Wishy Washy -- Aaargh

Business By embersmom Updated 26 Aug 2013 , 2:28am by cakesbycathy

embersmom Posted 22 Aug 2013 , 5:22pm
post #1 of 58

I threw in this scenario as part of a comment I made on a thread around here recently:

 

One of my husband's coworkers asked me if I'd be interested in making a dinosaur pull-apart cake (a "cupcake cake" in other words) for her son's birthday.  50 to 75 cupcakes total.  She would pay me for the ingredients.  That's fine -- I don't have a business -- plus I could add it to my portfolio.

 

Her mother got wind of this and nixed the idea, saying that buying an actual cake from "wherever" would be cheaper than paying me for the ingredients.  Coworker was disappointed.  So was I, but whatever.

 

The party is in less than a week, and suddenly the mother comes back and figures that maybe it would be less expensive to pay for the ingredients and have me do the cupcakes.  Coworker is happy again. I tell coworker I'm fine, here's a list of what I need, I need everything by X day at the latest because I honestly will not have enough time to make what we're both envisioning if it's later than that.

 

Now both the coworker and mother and hem-hawing again -- do I really need X and Y?  Why can't I use this instead of that?  Mind you, these are very ordinary ingredients found in every supermarket.  The only out-of-the-ordinary-to-them thing I asked for was more green gel or paste color they could pick up at our local Michaels.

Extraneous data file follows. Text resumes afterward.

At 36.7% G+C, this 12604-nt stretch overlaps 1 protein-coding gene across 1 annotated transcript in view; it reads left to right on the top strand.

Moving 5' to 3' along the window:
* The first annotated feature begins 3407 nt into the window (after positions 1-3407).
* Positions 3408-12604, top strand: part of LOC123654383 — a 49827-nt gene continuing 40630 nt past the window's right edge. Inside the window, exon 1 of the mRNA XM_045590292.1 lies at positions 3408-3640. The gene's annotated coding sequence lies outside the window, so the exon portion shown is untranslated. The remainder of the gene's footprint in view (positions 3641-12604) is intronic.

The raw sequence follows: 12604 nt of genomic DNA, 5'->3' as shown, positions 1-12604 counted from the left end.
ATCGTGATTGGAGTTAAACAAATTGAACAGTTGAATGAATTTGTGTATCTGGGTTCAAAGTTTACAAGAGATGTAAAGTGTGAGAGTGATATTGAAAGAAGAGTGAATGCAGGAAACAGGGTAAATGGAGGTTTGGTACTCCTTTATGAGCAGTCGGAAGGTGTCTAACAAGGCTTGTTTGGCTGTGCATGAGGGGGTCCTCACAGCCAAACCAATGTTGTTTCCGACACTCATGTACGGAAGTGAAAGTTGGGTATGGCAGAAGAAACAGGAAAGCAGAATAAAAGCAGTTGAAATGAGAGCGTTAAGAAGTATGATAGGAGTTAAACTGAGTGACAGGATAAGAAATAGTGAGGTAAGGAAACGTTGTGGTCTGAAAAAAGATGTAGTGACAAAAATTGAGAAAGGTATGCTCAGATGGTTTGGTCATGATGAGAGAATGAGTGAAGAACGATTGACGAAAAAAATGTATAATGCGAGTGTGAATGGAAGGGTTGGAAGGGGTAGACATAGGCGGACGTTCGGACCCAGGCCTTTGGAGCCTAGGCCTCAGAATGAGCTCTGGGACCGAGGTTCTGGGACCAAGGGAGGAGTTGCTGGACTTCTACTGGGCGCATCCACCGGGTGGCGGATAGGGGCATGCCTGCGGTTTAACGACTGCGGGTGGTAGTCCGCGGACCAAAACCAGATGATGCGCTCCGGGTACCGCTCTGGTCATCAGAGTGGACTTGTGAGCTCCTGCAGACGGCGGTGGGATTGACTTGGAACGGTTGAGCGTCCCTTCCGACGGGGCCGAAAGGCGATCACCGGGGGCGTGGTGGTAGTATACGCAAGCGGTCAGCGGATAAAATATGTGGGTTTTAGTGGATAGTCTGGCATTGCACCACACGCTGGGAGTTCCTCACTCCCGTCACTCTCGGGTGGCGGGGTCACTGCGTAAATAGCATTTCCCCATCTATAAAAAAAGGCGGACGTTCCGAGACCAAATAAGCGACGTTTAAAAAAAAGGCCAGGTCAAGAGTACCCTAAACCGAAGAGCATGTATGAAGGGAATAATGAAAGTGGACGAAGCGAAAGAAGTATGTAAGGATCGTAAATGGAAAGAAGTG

I asked coworker outright if she and her mom (I really believe the mom's more behind this than the coworker) might be better off making the whole thing themselves and leaving me out of it.  Well, you see, they live in a tiny apartment with a tiny oven and they only have one cupcake tin...

 

I know these people aren't made of money.  I'm doing this primarily as a favor because the coworker is a single mom and she "thinks the world of me", according to my husband. 

 

I've asked coworker if she could give me the money outright so I could pick up the ingredients.  She keeps deflecting the issue, which makes me think her mom is holding the money for...I don't know, maybe she doesn't trust me?  WTH?!?  I just hate to disappoint the coworker solely because of her mom, but still...

57 replies
KatieKake Posted 22 Aug 2013 , 5:30pm
post #2 of 58

They would be getting a great deal if you just asked for the cost of ingredients, you are not the person who will be causing any disappointment, it is Mom, or Grandma.  If they want the cake they will pay for the ingredients, if not you are not at fault. I would say opt out, because Grandma will never be happy with what you make from the sounds of it.

shanter Posted 22 Aug 2013 , 5:33pm
post #3 of 58